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Windows 7: Activation after hardware changes.


14 Jul 2012   #1

Windows 7 - X64
 
 
Activation after hardware changes.

Hi

I recently stopped using a wireless card and changed to the onboard LAN. On removing the wireless card widows informs me that Windows is no longer activated and i can't seem to activate it using the methods give. I can solve this by replacing the card, but i still use the LAN. I have not tried the option to call MS yet.

1. Is there anyway to solve this without calling MS, I really want to remove the card?


2. If I change the main hard drive will i get the same issues over again?

Windows 7 64Bit

Thanks

VooDoo

My System SpecsSystem Spec
.

14 Jul 2012   #2

Microsoft Community Contributor Award Recipient

Windows 7 Ult. x64 Windows 8.1 x64
 
 

Hi,

You should still be able to activate as long as you don't change the motherboard (I'm assuming you use an OEM licence).

To properly analyse and solve problems with Activation and Validation, we need to see a full copy of the report produced by the MGADiag tool:

Windows Genuine and Activation Issue Posting Instructions


Regards,
Golden
My System SpecsSystem Spec
14 Jul 2012   #3

Windows 7 Home Premium 32 bit
 
 

Hi Voodoo,

1. If you are using the OEM-System Builder version of Windows 7, as long as you have not changed the motherboard, you can confidently call MS and get your Windows activated, if so required.

2. If you are using the Retail version there is no such requirement and again you can confidently call MS and get it activated, if so required.

Now to answer your query,the MAC (Media Access Control) address is definitely one of the parameters involved in Windows Product Activation.

You can always change the MAC Address of your NIC (Network Interface Card). irrespective of your NIC manufacturer.

If you have any difficulties in calling MS for activation,( I quite understand that many people living in less developed countries have difficulties in making a phone call. People living in developed countries may not appreciate this because they had never faced any problems on this count. )then you can change the MAC Address of your LAN to that of the Wireless Card you are removing. That way Windows will see the same MAC Address and remain activated.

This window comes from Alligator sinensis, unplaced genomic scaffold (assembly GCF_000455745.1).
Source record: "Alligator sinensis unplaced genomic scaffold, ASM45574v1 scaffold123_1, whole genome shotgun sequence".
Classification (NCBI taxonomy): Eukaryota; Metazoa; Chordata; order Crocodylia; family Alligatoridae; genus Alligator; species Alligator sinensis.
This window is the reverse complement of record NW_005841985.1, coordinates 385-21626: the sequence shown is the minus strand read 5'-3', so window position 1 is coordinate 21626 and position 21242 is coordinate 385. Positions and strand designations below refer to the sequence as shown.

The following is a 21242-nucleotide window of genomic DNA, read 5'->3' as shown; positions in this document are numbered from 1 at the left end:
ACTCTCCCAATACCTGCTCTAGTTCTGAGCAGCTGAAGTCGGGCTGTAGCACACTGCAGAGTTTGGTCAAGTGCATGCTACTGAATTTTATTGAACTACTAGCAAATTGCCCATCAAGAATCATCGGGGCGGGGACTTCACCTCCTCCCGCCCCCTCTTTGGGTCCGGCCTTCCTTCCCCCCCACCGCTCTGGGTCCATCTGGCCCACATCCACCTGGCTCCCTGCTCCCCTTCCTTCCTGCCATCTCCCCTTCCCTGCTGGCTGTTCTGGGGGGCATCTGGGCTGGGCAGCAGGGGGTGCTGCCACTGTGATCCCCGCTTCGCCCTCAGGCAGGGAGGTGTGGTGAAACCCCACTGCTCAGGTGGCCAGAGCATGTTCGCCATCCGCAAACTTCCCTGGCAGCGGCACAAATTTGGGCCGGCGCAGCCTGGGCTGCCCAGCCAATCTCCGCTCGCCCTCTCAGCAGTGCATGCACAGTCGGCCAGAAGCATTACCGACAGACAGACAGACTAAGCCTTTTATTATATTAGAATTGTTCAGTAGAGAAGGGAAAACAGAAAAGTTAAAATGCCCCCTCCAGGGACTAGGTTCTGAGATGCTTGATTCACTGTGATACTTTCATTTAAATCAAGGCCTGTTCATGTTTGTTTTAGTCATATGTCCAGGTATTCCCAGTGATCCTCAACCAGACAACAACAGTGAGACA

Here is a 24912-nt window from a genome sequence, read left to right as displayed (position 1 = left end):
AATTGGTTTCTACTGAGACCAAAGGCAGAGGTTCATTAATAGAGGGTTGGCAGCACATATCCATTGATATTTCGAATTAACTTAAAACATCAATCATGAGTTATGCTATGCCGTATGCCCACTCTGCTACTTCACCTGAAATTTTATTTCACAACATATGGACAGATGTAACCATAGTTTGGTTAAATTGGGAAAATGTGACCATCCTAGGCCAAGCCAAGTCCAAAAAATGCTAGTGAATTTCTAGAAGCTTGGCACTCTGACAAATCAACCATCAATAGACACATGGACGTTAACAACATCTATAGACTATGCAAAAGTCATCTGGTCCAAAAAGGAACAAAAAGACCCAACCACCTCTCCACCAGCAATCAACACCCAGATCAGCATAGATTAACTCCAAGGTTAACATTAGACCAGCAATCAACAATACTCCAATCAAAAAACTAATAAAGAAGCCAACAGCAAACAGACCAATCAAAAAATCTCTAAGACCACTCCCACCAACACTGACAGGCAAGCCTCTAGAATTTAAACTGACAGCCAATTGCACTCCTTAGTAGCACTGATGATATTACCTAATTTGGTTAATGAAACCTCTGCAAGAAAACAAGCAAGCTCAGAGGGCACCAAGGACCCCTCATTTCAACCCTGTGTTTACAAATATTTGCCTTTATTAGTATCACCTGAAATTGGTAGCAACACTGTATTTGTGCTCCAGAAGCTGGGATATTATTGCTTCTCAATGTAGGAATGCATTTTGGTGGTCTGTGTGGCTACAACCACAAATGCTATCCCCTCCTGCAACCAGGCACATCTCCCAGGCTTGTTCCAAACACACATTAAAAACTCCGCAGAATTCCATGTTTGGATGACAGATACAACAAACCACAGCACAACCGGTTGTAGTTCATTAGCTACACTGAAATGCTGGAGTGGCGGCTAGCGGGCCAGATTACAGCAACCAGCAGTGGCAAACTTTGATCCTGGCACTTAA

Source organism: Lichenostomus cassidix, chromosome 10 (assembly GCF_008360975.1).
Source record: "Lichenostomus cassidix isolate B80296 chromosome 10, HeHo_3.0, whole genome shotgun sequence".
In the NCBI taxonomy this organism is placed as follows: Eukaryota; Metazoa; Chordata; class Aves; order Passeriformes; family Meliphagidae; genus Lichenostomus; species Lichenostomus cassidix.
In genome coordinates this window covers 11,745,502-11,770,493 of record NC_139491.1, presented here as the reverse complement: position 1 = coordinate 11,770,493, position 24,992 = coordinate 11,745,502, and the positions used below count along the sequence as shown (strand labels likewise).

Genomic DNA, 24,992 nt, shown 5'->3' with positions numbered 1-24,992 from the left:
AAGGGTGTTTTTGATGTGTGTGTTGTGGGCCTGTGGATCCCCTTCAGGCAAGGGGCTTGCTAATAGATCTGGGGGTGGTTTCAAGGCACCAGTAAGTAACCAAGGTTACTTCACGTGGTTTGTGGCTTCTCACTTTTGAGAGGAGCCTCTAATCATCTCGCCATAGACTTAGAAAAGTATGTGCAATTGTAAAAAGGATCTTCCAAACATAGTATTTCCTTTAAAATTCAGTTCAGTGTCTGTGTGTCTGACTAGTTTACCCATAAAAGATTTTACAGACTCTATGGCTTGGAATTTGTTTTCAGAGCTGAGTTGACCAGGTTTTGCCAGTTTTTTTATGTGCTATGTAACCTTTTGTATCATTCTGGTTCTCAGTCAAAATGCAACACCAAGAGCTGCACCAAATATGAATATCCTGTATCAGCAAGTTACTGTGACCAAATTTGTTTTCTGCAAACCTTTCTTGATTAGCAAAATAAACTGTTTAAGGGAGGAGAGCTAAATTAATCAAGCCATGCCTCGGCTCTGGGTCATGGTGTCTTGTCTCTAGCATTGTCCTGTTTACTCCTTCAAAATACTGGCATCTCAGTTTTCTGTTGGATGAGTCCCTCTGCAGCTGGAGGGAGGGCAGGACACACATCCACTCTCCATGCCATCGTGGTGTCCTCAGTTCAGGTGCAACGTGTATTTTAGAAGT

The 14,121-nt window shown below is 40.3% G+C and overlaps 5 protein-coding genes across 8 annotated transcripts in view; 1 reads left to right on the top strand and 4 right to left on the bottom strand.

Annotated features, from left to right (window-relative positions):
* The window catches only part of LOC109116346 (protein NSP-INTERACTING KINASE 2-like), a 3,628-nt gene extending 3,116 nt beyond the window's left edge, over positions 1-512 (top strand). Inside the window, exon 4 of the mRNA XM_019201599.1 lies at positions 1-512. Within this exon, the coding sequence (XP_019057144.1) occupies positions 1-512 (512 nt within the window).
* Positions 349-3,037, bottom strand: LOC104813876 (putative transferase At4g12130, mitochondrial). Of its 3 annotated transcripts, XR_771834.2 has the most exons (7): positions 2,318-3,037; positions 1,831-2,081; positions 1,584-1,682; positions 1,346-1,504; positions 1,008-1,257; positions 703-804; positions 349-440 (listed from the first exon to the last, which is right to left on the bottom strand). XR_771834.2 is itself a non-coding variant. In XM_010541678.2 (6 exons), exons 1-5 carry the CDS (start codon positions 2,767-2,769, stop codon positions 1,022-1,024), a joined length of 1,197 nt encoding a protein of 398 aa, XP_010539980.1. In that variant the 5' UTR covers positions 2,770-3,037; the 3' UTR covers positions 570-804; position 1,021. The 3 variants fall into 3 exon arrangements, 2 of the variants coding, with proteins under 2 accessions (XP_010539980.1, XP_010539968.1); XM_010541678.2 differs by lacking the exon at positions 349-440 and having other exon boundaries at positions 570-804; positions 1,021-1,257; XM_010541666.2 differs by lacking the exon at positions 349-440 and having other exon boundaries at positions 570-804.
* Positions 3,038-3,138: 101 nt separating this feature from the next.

You may use Technitium MAC Address changer Technitium MAC Address Changer v6 (FREEWARE) to accomplish this.

Please note down carefully the original MAC Address of your LAN and Wireless card.( Save it so that you can restore the original Address anytime)

Remove the Wireless card and change the MAC Address of your LAN to that of the Wireless Card.

Reboot for the change to take effect.

In a similar fashion, you can also change the Serial number of your new/reformatted hard drive to that of your old drive you are removing.
Hard Disk Serial Number Changer Hard Disk Serial Number Changer

(I have not used the MAC Address Changer anytime but whenever I reformat my system drive,I change the Serial number of the drive to what existed when I first activated Windows. However I use the Paragon Hard Disk Manager to change the serial number.)
My System SpecsSystem Spec
.


14 Jul 2012   #4

Windows 7 - X64
 
 

Hi Golden

Thanks for the response. I will download and post shortly. It's not OEM.


Thanks


Voodoo
My System SpecsSystem Spec
14 Jul 2012   #5

Windows 7 - X64
 
 

Hello [ Again ]

Thank you both very much for your replies.

I have gone with jumanji's MAC Address changer and it worked a treat.

Thanks again for the responses, appreciated.

Voodoo - Activated
My System SpecsSystem Spec
14 Jul 2012   #6

Windows 7 Home Premium 32 bit
 
 

Glad it helped and you are excited about it.

Back in the days of Windows XP, it was said that the NIC gives three "yes" votes out of the seven required to keep the activation intact. It was being recommended to add a cheap NIC even if one had one integrated, before activating. That will make up six "yes" votes and give a lot of leeway in changing other hardware at will without the need for reactivating.( I even had a program that showed which are all the parameters giving an "yes" vote.)

It is not known why MS gave a three vote power to NIC while all others had only one power and whether the same algorithm continues for Windows 7 with modifications. In fact there is no authoritative information on Windows 7 product activation as was available for Windows XP, through independent research.